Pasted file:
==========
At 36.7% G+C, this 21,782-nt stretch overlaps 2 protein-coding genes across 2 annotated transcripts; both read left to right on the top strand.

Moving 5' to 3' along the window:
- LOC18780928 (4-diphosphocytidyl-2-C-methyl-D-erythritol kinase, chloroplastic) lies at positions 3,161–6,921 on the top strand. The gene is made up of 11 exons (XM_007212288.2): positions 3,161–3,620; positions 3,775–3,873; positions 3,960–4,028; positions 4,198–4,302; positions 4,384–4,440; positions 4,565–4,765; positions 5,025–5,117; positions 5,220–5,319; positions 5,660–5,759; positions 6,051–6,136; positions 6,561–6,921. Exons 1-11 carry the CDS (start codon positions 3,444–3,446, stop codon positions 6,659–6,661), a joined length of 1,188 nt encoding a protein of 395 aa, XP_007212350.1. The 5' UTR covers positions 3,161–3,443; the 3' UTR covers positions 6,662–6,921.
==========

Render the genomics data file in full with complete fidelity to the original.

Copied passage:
At 36.7% G+C, this 21,782-nt stretch overlaps 2 protein-coding genes across 2 annotated transcripts; both read left to right on the top strand.

Moving 5' to 3' along the window:
- LOC18780928 (4-diphosphocytidyl-2-C-methyl-D-erythritol kinase, chloroplastic) lies at positions 3,161–6,921 on the top strand. The gene is made up of 11 exons (XM_007212288.2): positions 3,161–3,620; positions 3,775–3,873; positions 3,960–4,028; positions 4,198–4,302; positions 4,384–4,440; positions 4,565–4,765; positions 5,025–5,117; positions 5,220–5,319; positions 5,660–5,759; positions 6,051–6,136; positions 6,561–6,921. Exons 1-11 carry the CDS (start codon positions 3,444–3,446, stop codon positions 6,659–6,661), a joined length of 1,188 nt encoding a protein of 395 aa, XP_007212350.1. The 5' UTR covers positions 3,161–3,443; the 3' UTR covers positions 6,662–6,921.